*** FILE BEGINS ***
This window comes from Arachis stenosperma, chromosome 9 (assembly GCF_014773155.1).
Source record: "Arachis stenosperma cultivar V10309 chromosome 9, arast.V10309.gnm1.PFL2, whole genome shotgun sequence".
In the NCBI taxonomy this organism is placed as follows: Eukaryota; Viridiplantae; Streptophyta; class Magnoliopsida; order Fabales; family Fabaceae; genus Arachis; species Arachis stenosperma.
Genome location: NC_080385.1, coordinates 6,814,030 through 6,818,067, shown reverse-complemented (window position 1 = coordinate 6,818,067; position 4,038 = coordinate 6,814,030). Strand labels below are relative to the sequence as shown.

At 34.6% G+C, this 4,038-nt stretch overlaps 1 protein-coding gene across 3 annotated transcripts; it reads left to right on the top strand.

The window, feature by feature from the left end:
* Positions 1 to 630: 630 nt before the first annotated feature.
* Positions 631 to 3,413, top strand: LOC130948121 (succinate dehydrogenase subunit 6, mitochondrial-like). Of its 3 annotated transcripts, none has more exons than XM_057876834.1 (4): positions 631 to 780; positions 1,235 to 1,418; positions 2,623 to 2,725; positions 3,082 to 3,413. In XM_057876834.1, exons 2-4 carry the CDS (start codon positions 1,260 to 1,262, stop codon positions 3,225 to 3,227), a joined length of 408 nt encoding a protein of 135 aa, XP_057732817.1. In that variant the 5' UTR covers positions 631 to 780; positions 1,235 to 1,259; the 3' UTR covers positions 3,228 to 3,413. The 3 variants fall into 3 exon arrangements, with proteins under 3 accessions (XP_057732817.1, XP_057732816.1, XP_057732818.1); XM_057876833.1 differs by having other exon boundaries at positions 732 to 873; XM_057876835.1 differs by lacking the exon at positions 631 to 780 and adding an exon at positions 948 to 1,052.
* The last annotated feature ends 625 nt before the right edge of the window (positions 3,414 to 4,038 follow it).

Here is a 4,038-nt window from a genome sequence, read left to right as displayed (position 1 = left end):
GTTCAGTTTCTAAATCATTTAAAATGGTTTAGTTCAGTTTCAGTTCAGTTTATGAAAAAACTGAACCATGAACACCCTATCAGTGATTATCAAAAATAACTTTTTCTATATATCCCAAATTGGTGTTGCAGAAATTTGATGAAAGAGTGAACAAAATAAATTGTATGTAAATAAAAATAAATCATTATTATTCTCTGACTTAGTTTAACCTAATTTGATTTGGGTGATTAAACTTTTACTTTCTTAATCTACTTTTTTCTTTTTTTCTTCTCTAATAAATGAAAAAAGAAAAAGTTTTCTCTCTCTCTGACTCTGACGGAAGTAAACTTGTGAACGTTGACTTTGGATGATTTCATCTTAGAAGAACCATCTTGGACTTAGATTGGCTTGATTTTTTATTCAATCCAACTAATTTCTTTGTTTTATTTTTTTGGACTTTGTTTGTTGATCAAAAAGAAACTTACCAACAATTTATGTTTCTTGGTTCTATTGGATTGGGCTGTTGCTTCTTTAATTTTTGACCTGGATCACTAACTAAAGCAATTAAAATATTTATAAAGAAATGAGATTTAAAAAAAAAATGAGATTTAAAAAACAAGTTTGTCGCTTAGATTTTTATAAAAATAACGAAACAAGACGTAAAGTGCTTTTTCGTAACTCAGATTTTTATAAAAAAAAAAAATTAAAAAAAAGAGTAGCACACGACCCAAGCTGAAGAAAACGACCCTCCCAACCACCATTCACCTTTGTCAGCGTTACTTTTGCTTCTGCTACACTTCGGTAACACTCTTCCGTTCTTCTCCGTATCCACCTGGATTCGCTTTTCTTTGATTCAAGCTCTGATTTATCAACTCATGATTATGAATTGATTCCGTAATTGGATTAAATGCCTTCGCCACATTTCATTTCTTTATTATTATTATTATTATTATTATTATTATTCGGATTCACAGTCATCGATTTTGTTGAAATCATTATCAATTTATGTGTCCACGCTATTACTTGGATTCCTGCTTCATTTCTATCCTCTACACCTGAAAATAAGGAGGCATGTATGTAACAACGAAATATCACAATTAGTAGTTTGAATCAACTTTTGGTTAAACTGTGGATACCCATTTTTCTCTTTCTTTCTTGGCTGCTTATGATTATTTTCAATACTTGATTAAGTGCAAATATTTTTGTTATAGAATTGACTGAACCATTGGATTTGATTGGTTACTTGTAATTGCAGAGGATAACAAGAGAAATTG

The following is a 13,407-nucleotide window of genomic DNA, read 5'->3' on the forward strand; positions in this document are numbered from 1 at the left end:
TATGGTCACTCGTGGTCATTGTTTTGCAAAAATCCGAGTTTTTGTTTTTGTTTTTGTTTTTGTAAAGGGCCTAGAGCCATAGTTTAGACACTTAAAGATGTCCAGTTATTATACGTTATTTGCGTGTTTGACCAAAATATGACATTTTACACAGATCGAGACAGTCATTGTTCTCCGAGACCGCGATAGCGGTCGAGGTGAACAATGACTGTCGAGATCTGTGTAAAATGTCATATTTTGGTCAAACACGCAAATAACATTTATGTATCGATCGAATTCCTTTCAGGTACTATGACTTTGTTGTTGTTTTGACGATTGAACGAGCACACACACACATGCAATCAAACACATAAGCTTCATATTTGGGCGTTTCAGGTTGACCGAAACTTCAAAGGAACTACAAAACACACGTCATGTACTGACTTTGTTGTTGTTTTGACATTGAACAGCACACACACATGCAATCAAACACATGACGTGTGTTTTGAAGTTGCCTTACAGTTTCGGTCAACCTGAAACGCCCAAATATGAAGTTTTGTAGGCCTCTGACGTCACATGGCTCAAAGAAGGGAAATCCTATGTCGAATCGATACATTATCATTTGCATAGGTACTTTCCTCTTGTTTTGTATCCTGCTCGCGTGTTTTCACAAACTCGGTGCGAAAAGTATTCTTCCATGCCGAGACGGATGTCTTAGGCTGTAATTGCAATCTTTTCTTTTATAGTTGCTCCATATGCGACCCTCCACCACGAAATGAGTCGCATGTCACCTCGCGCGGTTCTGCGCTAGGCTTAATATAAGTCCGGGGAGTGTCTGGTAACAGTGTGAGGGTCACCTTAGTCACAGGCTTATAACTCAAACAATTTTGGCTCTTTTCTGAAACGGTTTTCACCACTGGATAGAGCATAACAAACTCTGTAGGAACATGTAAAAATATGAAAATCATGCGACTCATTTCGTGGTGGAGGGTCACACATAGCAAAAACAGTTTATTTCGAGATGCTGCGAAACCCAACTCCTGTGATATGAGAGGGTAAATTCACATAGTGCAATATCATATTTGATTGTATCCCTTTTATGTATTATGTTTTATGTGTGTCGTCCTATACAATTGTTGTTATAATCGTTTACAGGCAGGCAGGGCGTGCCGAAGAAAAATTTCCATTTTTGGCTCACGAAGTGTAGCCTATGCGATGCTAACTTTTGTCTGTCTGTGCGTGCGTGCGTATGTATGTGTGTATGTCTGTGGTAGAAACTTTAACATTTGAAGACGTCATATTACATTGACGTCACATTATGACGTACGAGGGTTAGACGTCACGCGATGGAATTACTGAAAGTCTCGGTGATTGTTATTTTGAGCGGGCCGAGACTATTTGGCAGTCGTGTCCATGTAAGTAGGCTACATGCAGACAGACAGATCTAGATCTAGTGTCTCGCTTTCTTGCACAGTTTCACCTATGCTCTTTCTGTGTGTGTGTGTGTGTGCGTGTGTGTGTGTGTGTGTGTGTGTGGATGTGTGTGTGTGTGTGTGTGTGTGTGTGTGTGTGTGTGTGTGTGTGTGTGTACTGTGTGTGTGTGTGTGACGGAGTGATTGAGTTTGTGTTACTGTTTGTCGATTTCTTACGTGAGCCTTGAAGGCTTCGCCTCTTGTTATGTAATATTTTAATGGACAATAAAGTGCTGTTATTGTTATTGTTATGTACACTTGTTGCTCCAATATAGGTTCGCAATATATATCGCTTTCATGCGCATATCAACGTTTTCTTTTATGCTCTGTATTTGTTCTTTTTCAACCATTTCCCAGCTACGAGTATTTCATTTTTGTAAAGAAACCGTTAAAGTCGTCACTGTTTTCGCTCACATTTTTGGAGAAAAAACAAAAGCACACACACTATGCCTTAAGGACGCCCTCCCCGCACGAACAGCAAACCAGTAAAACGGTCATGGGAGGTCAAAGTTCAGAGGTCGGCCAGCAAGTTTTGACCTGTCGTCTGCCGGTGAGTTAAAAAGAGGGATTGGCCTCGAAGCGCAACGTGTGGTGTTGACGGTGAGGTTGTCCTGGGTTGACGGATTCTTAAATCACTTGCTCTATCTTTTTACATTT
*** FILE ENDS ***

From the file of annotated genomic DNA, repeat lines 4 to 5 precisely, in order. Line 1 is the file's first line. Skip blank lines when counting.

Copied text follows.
Genome location: NC_080385.1, coordinates 6,814,030 through 6,818,067, shown reverse-complemented (window position 1 = coordinate 6,818,067; position 4,038 = coordinate 6,814,030). Strand labels below are relative to the sequence as shown.

At 34.6% G+C, this 4,038-nt stretch overlaps 1 protein-coding gene across 3 annotated transcripts; it reads left to right on the top strand.